“You get a little bit of everything. People looking for employment. People looking for help. People representing the interest of their not-for-profits,” Malloy said.

And plenty of people looking for a picture.

Jalen Bowen, a precociously verbal 6-year-old, did not hesitate to greet the governor and lieutenant. He shook hands with both.

“You have a good handshake, and you know how to make eye contact,” Malloy told him, bending low. “You could be governor some day.”

His mother, Brenda Colon of Windsor, said the visit was her son’s idea.

“Jalen wanted to meet my new boss,” Colon said. She works at the Department of Children and Families.

Other state employees also waited on line. One Department of Labor employee asked when her department was going to get a new commissioner.

Malloy indicated it would be soon. When she pressed for details, the governor nodded toward some reporters and suggested there were too many ears nearby to be sharing secrets.

The governor was asked about the Executive Residence, the 101-year-old mansion that comes with the job. Had he encountered any ghosts?

Malloy replied he is only haunted by the deficit.

Fred Bauer of West Hartford reminded Malloy they met 30 years ago at Boston College. Bauer was set to be Malloy’s assistant in a campus housing job, then got to be the boss when Malloy took another position.

Malloy thanked him for coming, saying he already had heard from a “Holy Cross guy.”

The governor seemed to make a personal connection with everyone. To a woman from Poland, Malloy talked about his visit to Poland. Many in line shared a common acquaintance with Malloy.

When all else failed, Malloy relied on one or more of his seven siblings or 27 nieces and nephews. To a physical therapist, he mentioned his nephew, Brian, also is a physical therapist.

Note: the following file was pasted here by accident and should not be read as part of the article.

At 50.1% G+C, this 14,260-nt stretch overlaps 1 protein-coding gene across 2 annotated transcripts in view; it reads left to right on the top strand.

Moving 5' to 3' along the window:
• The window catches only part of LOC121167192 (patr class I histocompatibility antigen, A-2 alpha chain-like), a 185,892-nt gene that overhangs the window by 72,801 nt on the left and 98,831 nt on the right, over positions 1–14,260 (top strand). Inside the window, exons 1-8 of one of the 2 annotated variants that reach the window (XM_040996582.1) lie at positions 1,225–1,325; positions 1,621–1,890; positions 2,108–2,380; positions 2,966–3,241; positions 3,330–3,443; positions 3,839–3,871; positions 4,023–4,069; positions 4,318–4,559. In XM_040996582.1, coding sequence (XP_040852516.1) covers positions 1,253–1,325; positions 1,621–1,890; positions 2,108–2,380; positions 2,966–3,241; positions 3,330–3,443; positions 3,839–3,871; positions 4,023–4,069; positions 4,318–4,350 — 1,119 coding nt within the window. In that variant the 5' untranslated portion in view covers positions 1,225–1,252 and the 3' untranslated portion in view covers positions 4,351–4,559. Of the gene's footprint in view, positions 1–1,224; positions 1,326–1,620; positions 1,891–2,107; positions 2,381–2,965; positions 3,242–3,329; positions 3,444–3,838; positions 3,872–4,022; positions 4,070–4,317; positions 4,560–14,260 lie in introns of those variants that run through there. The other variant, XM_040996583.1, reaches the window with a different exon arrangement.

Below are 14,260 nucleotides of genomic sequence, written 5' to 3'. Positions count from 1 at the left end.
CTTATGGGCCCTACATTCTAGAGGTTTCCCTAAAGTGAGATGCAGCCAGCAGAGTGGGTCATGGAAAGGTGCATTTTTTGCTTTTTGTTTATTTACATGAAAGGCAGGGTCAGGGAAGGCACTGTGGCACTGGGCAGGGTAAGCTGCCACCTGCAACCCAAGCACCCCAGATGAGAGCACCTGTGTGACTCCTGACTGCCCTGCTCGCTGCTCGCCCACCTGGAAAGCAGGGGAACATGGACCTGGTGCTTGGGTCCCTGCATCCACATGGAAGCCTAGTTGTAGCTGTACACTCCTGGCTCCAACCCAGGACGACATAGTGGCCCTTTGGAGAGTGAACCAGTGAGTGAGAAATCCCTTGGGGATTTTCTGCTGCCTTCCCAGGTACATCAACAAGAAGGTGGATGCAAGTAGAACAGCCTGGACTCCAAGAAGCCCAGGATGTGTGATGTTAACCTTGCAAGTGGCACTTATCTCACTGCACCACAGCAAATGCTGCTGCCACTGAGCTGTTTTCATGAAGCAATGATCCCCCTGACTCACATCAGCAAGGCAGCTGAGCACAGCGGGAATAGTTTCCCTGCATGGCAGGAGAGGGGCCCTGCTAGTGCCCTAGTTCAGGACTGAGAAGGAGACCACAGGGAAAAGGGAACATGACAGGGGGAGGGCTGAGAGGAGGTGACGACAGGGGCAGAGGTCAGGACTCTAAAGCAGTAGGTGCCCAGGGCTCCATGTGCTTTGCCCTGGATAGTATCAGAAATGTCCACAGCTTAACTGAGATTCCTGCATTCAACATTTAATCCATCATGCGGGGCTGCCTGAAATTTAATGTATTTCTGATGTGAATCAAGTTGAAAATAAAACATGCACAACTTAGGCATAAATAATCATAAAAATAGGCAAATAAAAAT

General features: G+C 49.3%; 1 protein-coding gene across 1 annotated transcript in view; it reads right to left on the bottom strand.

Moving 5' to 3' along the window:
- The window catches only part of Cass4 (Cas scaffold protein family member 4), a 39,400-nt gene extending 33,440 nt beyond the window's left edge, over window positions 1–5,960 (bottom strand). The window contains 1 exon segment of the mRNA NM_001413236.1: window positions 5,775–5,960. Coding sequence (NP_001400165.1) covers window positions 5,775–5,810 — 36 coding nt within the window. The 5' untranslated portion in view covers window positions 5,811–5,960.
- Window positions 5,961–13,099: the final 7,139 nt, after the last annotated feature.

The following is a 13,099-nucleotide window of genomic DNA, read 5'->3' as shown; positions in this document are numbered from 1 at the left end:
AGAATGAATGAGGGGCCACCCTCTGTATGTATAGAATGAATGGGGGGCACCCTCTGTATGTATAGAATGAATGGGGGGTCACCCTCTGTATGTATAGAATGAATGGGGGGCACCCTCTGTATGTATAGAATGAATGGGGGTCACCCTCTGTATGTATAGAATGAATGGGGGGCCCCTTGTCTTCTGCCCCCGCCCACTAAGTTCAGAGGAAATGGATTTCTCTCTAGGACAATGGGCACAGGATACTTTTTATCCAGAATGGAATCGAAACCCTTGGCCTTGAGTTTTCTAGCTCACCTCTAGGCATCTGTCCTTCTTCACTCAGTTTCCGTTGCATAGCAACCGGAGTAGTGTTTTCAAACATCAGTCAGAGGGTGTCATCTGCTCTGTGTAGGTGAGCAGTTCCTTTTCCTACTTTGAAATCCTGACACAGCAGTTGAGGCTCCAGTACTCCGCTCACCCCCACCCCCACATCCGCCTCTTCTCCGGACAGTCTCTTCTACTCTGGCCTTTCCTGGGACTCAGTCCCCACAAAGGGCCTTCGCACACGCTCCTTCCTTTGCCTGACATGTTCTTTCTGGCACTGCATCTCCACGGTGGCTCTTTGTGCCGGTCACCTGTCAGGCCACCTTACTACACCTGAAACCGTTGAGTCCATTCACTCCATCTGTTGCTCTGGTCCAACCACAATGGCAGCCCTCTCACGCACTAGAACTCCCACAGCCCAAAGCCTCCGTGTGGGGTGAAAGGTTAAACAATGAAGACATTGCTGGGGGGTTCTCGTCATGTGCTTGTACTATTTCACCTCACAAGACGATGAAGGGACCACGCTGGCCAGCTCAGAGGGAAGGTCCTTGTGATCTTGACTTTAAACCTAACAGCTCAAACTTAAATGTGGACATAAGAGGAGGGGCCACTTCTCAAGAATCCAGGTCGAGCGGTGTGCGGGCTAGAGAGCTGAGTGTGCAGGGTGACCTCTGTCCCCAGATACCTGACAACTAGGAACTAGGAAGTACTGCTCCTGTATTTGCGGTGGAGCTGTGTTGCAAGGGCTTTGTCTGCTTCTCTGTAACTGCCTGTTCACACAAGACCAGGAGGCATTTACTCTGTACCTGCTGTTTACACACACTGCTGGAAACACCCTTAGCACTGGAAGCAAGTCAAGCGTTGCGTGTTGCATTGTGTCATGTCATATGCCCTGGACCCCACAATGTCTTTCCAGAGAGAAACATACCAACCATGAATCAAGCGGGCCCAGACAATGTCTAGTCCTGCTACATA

Small talk about school with 16-year-old Darius Burke of Manchester prompted a quiet exchange about challenges. Burke told Malloy he attended High Road, a school for children with autism in Wallingford.

“I grew up with some learning disabilities, not autism. We have to persevere,” he told Burke, then added, “I have a niece and a nephew who are on the [autism] spectrum.”

Patty Burke, the young man’s mother, said she had told her son about Malloy’s struggle to overcome severe childhood learning disabilities. Their lawn was covered with Malloy campaign signs.

Alexis Kaiser and her 13-year-old daughter, Trianna, came all the way from the Danbury suburb of Bethel with a cause. The girl is circulating petitions, seeking support for a law that would give children age 12 and older the right to voice their opinions directly to a judge in custody cases.

The governor declined to sign onto a piece of legislation, but promised to consider it.

“You’ll just have to give me a little time,” Malloy said.

Mark is the Capitol Bureau Chief and a co-founder of CT Mirror. He is a frequent contributor to WNPR, a former state politics writer for The Hartford Courant and Journal Inquirer, and contributor for The New York Times.